One small farm that has quickly become an integral part of the community in our region is GYO Greens, a favorite of local chefs since its inception in 2013. Employing principles of organic farming, they rely on beneficial insects and companion planting to harvest a wide selection of herbs, vegetables and microgreens in their aquaponic environment. Open to the public on Tuesdays, visitors can pick their own greens at the lushly planted greenhouse in Ponte Vedra Beach.
A larger operation in the region started as an answer to a growing problem, quite literally. When Traders Hill Farms was founded in 2012, the surrounding landscape was peppered with hundreds of abandoned chicken barns, remnants of Tyson’s one-time dominance in the region. When Tyson pulled out, the challenge was finding ways to put both the farms and neighboring communities back to work.
A fourth-generation farmer and educator, Angela TenBroeck embraced the challenge by creating an aquaponics research lab using the abandoned Tyson facilities. Over the years, as the farm has taken shape, TenBroeck and her employers, the Blaudow family, realized they had a business model that could be easily replicated throughout the area, and set about marketing both their crops and their methodology. Angela now manages the daily operations of Traders Hill Farms, and is the executive director of its research arm, the Center for Sustainable Agricultural Excellence and Conservation (CSAEC).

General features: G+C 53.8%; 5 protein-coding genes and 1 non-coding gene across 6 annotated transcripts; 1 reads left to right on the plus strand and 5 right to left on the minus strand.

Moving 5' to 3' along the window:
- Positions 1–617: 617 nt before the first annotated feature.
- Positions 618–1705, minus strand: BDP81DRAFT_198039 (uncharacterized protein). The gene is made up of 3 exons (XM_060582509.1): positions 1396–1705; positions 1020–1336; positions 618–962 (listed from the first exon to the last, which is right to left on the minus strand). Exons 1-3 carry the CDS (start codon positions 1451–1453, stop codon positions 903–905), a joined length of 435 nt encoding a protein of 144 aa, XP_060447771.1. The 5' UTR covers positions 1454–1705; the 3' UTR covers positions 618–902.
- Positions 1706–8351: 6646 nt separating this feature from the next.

Traders Hill Farms recently expanded into a commercial greenhouse operation capable of producing 3,125 pounds of their custom salad mix each week. Lettuces, herbs and specialty greens grow in colorful rows in raised beds, while in the next room tilapia grow in a series of large tanks, harvested for sale every eight months. The fish are fed a mixture of organic, nutrient-dense material, including duckweed grown in their aquaponics system. Outside the greenhouse, in the space between the old chicken houses, Traders Hill grows a bumper crop of heirloom tomatoes, squash, eggplant, peppers and more.
TenBroeck and the CSAEC are working with the Florida State College at Jacksonville to secure funding for the creation of a full scale commercial aquaponics operation in downtown Jacksonville. The goal is to train future farmers in all aspects of the business of urban farming, including growing, maintaining, marketing, sales and logistics. If they succeed in creating the project, crops grown will go to FSCJ’s culinary program and excess yields to a food bank for students in need.
BRINGING IT HOME, DOING GOOD THINGS
About four years ago, Fernando “Tito” Sosa and his wife, Elishia, began growing their own fruits and vegetables in their backyard using an aeroponic system. The amount of produce they were able to harvest on a daily basis not only reduced their monthly grocery cost, but increased the quality of their diet.